On March 1st, after having lunch with a friend, I walked to The National Center of Art and discovered they had an exhibition on Yayoi Kusawa, which was great because I had missed the London one (silly me!). This was my third museum of the week, and what a visit!
The museum itself is absolutely beautiful, with a very modern and impressive architecture (let’s just say I went a little crazy with my camera), on 3 floors. There was also a calligraphy exhibition and the graduation exhibitions of 5 Tokyo art school, which was closing a few days later and was extremely impressive globally. I hope I have seen the works of some of the future great artists of Japan!
Entrance fee: Yayoi Kusama: My Eternal Soul: 1600円 (£11.4), the building itself is free to enter.
Why go there? To see an amazing building and one of the biggest exhibition places in Japan
Exhibition I have seen: Yayoi Kusama: My Eternal Soul
About Yayoi Kusama: She is one of Japan’s most important artists, and at 87 she has been widely productive on a vast array of mediums, such as collage, paint, sculptures of various sorts and novels. She has been coping with mental disorder since she was a child, partly thanks to her art, which allows her to share her hallucinations. She has been institutionalised in Tokyo since 1977, creating her art in a studio nearby.
There is something really moving in her art, and anyone who knows me would understand how much I love her coloured way to see the world. A big part of the exhibition could not be taken in picture, while some such as the big pumpkin outside and the 132 paintings from her series “My Eternal Soul” could only be taken with a phone.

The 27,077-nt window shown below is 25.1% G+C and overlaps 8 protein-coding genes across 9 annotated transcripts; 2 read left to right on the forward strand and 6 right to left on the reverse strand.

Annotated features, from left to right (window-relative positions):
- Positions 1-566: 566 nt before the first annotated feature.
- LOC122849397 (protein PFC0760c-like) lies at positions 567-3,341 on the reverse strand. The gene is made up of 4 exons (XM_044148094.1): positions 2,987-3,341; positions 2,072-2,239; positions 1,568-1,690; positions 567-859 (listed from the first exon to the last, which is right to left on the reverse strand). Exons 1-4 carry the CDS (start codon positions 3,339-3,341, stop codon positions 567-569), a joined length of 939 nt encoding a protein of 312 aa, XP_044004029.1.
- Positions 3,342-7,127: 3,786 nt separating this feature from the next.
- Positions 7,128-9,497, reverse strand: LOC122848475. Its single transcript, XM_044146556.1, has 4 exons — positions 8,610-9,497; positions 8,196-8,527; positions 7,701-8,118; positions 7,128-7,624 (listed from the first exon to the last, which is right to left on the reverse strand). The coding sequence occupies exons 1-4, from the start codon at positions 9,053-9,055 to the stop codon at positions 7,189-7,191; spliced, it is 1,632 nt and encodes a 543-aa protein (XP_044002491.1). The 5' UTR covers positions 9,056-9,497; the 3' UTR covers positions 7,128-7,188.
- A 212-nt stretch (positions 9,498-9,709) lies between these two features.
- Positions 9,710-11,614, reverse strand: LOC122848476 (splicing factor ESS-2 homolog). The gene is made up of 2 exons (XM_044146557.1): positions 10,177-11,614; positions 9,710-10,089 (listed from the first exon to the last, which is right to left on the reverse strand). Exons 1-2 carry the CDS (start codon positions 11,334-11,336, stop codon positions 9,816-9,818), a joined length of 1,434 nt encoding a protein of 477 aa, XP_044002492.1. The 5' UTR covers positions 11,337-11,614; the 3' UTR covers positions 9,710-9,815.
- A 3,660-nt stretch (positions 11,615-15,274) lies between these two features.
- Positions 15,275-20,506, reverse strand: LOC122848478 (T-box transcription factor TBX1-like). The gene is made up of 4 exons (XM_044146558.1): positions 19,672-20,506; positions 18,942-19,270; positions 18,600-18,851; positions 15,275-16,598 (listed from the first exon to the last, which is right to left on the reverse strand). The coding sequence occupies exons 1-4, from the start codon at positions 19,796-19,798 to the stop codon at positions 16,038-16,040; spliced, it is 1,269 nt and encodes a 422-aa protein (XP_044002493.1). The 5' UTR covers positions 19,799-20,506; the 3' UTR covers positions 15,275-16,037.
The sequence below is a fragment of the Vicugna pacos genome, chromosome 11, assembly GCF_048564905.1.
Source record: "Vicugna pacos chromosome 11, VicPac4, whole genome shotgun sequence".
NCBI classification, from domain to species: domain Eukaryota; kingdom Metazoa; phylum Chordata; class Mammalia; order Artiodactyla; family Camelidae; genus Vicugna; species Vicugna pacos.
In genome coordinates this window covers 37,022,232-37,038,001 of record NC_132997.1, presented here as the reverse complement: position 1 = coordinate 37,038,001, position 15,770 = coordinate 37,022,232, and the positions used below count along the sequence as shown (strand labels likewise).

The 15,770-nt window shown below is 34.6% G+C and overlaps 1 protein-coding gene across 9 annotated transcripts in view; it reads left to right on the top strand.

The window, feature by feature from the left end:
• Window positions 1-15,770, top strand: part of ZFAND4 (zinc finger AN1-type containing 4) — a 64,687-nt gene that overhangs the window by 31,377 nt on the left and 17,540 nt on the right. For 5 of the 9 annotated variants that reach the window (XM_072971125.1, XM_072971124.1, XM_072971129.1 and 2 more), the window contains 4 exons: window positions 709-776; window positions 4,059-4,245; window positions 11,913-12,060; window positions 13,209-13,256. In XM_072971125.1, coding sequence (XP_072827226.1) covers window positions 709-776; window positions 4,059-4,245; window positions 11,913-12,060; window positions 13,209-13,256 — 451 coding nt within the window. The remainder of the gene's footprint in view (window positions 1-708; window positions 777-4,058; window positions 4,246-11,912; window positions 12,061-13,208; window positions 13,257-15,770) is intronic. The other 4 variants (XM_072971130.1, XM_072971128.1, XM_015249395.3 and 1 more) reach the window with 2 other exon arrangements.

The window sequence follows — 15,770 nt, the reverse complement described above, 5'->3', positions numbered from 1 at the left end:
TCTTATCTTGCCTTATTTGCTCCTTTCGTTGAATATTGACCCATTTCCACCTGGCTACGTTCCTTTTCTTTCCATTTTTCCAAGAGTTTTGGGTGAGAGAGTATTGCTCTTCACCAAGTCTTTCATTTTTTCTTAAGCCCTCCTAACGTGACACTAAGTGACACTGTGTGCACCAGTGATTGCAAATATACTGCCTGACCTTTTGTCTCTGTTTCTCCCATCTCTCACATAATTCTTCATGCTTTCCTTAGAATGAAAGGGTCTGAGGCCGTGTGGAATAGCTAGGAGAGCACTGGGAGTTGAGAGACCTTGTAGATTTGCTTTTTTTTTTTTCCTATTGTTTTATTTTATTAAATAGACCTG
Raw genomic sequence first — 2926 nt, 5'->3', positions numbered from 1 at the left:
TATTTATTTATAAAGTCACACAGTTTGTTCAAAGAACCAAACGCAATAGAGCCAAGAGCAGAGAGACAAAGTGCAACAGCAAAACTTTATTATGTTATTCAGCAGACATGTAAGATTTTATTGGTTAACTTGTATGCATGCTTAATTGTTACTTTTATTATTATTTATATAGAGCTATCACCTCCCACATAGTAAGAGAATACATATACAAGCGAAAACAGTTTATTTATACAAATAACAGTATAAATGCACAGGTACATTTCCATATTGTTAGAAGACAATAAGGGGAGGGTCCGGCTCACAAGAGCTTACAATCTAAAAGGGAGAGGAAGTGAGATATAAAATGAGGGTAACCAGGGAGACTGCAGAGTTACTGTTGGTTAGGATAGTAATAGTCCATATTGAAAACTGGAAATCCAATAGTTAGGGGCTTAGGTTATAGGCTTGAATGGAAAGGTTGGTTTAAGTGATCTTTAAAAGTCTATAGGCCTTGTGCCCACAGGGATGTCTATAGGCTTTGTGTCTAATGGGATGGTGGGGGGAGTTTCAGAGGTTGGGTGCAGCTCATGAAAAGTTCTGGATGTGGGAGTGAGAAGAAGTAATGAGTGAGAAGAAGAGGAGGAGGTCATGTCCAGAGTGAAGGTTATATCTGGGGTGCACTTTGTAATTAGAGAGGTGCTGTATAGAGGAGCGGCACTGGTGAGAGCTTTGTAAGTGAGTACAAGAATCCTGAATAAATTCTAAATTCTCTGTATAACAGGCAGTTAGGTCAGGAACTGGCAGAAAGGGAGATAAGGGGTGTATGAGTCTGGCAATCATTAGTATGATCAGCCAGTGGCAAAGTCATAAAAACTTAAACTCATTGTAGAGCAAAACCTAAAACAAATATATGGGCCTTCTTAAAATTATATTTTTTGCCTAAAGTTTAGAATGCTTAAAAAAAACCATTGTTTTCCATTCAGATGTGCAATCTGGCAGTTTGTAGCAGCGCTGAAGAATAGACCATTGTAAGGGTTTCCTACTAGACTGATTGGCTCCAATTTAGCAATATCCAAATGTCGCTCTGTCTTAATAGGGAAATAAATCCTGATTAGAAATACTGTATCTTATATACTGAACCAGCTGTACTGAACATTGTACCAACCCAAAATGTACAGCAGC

The rest of the exhibition was a retrospective that included about 8o various pieces such as her first paintings, phallic sculptures, excerpts of a film she had made for a festival where she was painting dots on naked people and various pictures of her.
In total, according to their website, over 270 works are on display, which may seem a lot but does not feel like it, probably due to how prolific she is and the length of her career!
It is definitely a must-see if you are in Tokyo before May 22nd!
At the end of the exhibition, you were given some stickers to put in an – originally – white room.
Had I had space, I could have spent a lot of money in the shop, so light travelling is actually good for one thing! Also, the queue was HUGE and shown no sign of shrinking, so it was definitely not worth buying just a postcard.
When it comes to describing this awe-inspiring building, pictures are worth a thousand words, so here are a few out of the many I have taken.
Bonus: My attempt at black and white pictures of the building: